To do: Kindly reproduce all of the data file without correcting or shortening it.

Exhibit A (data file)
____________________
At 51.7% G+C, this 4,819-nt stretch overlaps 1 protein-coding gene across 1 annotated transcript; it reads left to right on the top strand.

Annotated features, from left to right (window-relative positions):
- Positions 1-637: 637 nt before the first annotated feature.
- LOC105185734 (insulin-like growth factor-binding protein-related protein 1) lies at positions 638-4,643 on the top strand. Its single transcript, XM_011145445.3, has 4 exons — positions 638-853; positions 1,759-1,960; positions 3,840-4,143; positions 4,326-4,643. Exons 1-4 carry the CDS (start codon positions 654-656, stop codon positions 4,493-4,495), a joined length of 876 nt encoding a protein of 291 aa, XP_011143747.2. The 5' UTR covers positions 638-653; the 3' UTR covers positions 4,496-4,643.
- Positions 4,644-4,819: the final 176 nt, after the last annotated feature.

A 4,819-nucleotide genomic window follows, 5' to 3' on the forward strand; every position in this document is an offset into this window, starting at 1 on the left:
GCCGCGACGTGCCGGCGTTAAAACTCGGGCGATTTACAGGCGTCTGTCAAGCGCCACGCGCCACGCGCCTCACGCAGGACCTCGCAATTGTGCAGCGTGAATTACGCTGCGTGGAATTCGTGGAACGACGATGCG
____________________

At 51.7% G+C, this 4,819-nt stretch overlaps 1 protein-coding gene across 1 annotated transcript; it reads left to right on the top strand.

Annotated features, from left to right (window-relative positions):
- Positions 1-637: 637 nt before the first annotated feature.
- LOC105185734 (insulin-like growth factor-binding protein-related protein 1) lies at positions 638-4,643 on the top strand. Its single transcript, XM_011145445.3, has 4 exons — positions 638-853; positions 1,759-1,960; positions 3,840-4,143; positions 4,326-4,643. Exons 1-4 carry the CDS (start codon positions 654-656, stop codon positions 4,493-4,495), a joined length of 876 nt encoding a protein of 291 aa, XP_011143747.2. The 5' UTR covers positions 638-653; the 3' UTR covers positions 4,496-4,643.
- Positions 4,644-4,819: the final 176 nt, after the last annotated feature.

A 4,819-nucleotide genomic window follows, 5' to 3' on the forward strand; every position in this document is an offset into this window, starting at 1 on the left:
GCCGCGACGTGCCGGCGTTAAAACTCGGGCGATTTACAGGCGTCTGTCAAGCGCCACGCGCCACGCGCCTCACGCAGGACCTCGCAATTGTGCAGCGTGAATTACGCTGCGTGGAATTCGTGGAACGACGATGCG